FARGO — Area union leaders and advocacy organizations banded together Wednesday, April 29, during an online press conference to voice their concerns and make recommendations to the state on how to better support working families.

The program, named “We Stand Together,” highlighted recommendations that included worker safety, an eviction moratorium to last through the coronavirus pandemic and then 90 days more and paid family and medical leave.

Proposals also included streamlining and modernizing unemployment, improving access to food and health care coverage, and ensuring higher education protection.

Safety and housing

Nick Archuleta, president of North Dakota United, took the lead on voicing concerns related to public employees.

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“State employees are real heroes,” Archuleta said. “As we go through this pandemic, their services are going to be more necessary than ever. During the last economic downturn, 700 positions were lost in North Dakota universities, and that had a real impact on the quality of these institutions.”

Archuleta said educators and public servants need to be paid in full for the remainder of the school year.

Landis Larson, president of the North Dakota AFL-CIO, admonished the current unemployment benefits system and said it's a difficult process that takes too long. He also criticized federal and state leadership and said few companies have had guidance on protecting their workers.

“There has been no guidance for safety procedures at large manufacturing plants,” Larson said. “The state, the federal government has been really lacking about it, and they don’t seem concerned about it, and that is something that has to change.”

Most of the organizing to demand companies protect their employees has come from labor unions, and “real change happens only when people band together with their voices,” Larson said.

Cody Schuler, executive director of the Fargo-Moorhead Coalition to End Homelessness, said Gov. Doug Burgum has made it clear he doesn't support issuing a moratorium on residential evictions. Schuler, however, promised to continue fighting for better tenant protections during the pandemic.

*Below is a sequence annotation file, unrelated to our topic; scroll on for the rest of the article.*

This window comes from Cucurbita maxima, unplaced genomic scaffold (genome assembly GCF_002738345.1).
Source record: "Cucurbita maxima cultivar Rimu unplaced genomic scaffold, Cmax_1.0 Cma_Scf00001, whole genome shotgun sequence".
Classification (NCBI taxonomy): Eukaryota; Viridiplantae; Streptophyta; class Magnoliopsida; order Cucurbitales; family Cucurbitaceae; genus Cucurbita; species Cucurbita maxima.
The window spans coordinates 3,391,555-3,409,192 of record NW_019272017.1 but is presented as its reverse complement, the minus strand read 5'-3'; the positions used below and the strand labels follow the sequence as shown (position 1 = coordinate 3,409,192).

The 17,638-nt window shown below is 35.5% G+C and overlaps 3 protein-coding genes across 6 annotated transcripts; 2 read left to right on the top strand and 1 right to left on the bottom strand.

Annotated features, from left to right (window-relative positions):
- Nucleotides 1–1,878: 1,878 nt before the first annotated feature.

Burgum has said during daily press conferences that he hopes landlords and tenants will work together to find solutions.

“In talking about a moratorium on evictions, over the past several weeks people have been doing the smart and the right thing and that’s staying home. But what if your housing status is uncertain? Many people are one paycheck away from homelessness,” Schuler said.

Area homeless shelters are full, and will not be able to provide much additional assistance, he said. Schuler added that homelessness prevention services were able to assist 25% of rent and utility requests per month before the pandemic, but now he is seeing a dramatic rise in first-time callers looking for help.

He recommended that Burgum follow other states, counties and cities across America in implementing a temporary eviction moratorium.

Health care and food

“We’re trying to find our way through a disaster,” said Mark Watne, president of the North Dakota Farmers Union. “And what happens in a pandemic is you start to see your weaknesses or the things you didn’t plan well for.”

Up to about 20,000 families, farmers, ranchers and other workers have lost their jobs and health care packages due to the pandemic in North Dakota, and their economic future is uncertain, Watne said.

“We need a moratorium on farm disclosures, for a period of time. Try to find a way to get farmers through this time," Watne said.

Recommendations include extra paid sick leave to care for loved ones and free testing and treatment for COVID-19 patients.

As hog farms prepare for mass slaughter because of contractual issues, Karen Ehrens, a registered dietitian and food security advocate, said she hopes to find ways to bring much-needed products, including meat, directly to families, homeless shelters and food pantries. The Great Plains Food Bank has seen a 30% increase in demand for food in urban areas, and a 50% increase in demand in rural areas, she said.

“We need to keep people healthy with adequate amounts of food and that will help workers and the economy,” she said.

Whispers of food shortages with chicken and pork may come to fruition in the near future, Watne said, which will be a direct result of distribution processes, not necessarily a lack of product.

“We’ve allowed nearly 85% of our processing facility into the hands of four companies, one from China and one from Brazil," he said. "What’s happening is that we’ve gotten rid of all the mom and pop-type processing that could allow food into restaurants.”

Before shortages worsen, Watne said North Dakota needs to “free up a state inspection system.”

Ehrens suggested state agencies should fully utilize federal nutrition programs and support food banks, food pantries and soup kitchens.